Forest Rangers

At the end of the 1800s most of the land in the Ilomantsi area was owned by the King of Sweden. In 1861 six ranger districts were established to guard the forest in the Ylä-Koitajoki area. Forest rangers had to live within their district and so forest ranger estates were built at Pirhonvaara, Kotavaara, Kiukoinen, Lahnavaara, Tapionaho and Niemijärvi.

Most of the buildings within the border zone, such as Kotavaara forest ranger estate, were destroyed during Finland's wars but some survived. Pirhonvaara forest ranger estate still stands in Koivusuo Strict Nature Reserve. Many forest rangers or their families bought the estates for themselves during the interim peace (1940-41). This was the case with Tapionaho forest ranger estate.

Forest Work and Logging

Utilising the Koitajoki area's forests began early on. First trees were felled for individual home use. Slash-and-burn agriculture thrived in the area up to the middle of the 1800s. There are very few forests in the Koitajoki area with no signs of fires as the crown-owned forests were actively used for slash-and-burn agriculture and were ravaged by forest fires. During the late 1800s only small areas were burnt for slash-and-burn purposes near settlements.

The first commercial forestry took place in Koitajoki in the 1850s. Logging was limited to selected trees which had grown past a certain height. There are tree stumps left over from this logging near the forest ranger estates. Human activity is also visible in the nature reserve in the form of commercial forests and ditched mires.

Inhabitants of the crown-owned forests were quite poor so logging work provided an ideal opportunity, along with hunting, for young men to supplement their income. Logging and log floating however became full time profession instead of part time work in the late 1800s. The inhabitants of crown tenant farms and forest ranger estates strived during winter at logging sites and transporting timber and worked as log floaters during the summer. They were important labourers for the forest industry, but loggers were far from wealthy. An increase in forest work in the late 1800s was due to wood pulp becoming more popular as a raw material for paper and chemical pulp. This was added to by the fact that chemical pulp factories did not require thick timber, but accepted smaller younger wood as well.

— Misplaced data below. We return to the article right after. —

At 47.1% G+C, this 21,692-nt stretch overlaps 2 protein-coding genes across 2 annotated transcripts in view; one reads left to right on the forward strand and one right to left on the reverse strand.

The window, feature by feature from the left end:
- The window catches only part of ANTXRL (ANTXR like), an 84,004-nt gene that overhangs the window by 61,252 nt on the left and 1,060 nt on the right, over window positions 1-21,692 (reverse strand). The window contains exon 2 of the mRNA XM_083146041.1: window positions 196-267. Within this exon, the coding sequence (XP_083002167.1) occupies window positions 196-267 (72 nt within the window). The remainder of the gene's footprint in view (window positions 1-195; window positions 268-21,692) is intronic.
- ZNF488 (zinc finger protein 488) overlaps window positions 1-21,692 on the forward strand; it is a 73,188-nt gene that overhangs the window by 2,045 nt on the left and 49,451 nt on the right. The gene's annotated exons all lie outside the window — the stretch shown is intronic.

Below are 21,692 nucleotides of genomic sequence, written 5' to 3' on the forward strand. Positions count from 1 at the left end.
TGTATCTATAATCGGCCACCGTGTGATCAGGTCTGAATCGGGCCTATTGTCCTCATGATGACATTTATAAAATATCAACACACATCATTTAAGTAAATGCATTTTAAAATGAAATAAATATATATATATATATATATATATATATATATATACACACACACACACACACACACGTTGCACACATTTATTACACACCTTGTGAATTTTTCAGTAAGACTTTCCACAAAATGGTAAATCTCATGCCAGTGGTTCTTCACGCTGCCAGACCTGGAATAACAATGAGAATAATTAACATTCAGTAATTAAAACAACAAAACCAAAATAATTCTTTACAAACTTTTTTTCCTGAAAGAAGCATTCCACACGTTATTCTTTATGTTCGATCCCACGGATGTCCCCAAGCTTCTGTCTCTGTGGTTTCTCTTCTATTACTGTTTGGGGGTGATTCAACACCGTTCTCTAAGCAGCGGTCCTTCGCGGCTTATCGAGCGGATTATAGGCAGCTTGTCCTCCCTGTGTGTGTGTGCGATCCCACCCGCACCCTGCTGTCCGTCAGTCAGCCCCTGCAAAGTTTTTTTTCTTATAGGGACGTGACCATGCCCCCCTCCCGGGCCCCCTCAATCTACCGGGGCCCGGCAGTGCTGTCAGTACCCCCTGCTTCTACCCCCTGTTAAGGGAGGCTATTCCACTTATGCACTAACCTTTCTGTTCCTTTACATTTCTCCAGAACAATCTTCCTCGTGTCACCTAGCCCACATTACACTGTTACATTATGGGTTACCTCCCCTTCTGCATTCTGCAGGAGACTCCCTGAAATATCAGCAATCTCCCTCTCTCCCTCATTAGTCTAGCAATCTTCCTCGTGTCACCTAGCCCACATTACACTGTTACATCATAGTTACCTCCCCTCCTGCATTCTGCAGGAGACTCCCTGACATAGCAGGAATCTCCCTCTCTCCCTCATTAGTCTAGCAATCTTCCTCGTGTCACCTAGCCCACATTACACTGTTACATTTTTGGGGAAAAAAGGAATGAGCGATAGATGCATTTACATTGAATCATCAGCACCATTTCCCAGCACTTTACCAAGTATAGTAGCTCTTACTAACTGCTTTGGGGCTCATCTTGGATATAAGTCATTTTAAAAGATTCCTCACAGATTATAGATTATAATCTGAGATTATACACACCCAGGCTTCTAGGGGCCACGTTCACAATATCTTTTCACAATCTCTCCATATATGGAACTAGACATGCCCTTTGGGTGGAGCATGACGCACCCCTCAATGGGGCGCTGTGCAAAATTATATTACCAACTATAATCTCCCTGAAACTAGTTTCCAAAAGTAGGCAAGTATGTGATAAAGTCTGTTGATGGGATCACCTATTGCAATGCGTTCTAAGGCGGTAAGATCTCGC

Occasionally wars would out a halt to forest work completely, but after they were over, and especially in the 1950s, intense logging took place around Polvikoski. Forest roads were built in the area during the 1950s and 60s.

Koitajoki as a Border Region

The area's history was strongly marked by the proximity of the eastern border. The Treaty of Stolbovo in 1617 named Ilomantsi a part of Sweden and the Ilomantsi parish became the eastern border. Today Polvikoskentie Road travels through the Koitajoki Area and leads to the eastern most point of the European Union at Lake Virmajärvi.

From the loggers cabin at Polvikoski it is about 8 km to this eastern-most point of the EU. The border mark on the small island in Lake Virmajärvi is one of this border's oldest border markings, because the border heading north of Lake Virmajärvi is the same border that was settled upon in the 1621 border treaty.

Koitajoki has from olden times onward been an important travel and trade route between Finland and Russian Karelia. Through the centuries, trade and war trips have been carried out from one side of the border to the other. In 1617 Ilomantsi became an Orthodox region in an otherwise Lutheran state. The border region was active with traffic: traders and those fleeing from military recruiting came to Sweden from Russia, while Orthodox people, criminals, tax evaders and army deserters moved from Sweden to Russia.

Remnants of the War

Today Ilomantsi is the only place within Finland's borders where visitors can see battle sites from the Continuation War. Battles were fought within the Koitajoki Nature Reserve for example at Polvikoski. On the north side of Polvikoskentie Road on the east bank of the River Koitajoki there are still faint signs of trenches. Remember that the war historic sights are protected by law and viewing them can be dangerous as some destinations are so run down.

During the wars timber was also chopped for example in forests at Koivusuo for coal burning. Slash-and-burn areas where wood was gathered for coal burning were completely cleared of deciduous trees. There was a coal burner's cabin at Kokkokangas in Koivusuo, which was demolished in 1941.


  • Kokkonen Jukka: Villiä itää, kesytöntä länttä - Ylä-Koitajoen alueen ja Ilomantsin historiaa, A history of Ylä-Koitajoki and Ilomantsi. Metsähallitus Natural Heritage Services publications. Series A nro 152. 2005, pages 94. Language: Finnish.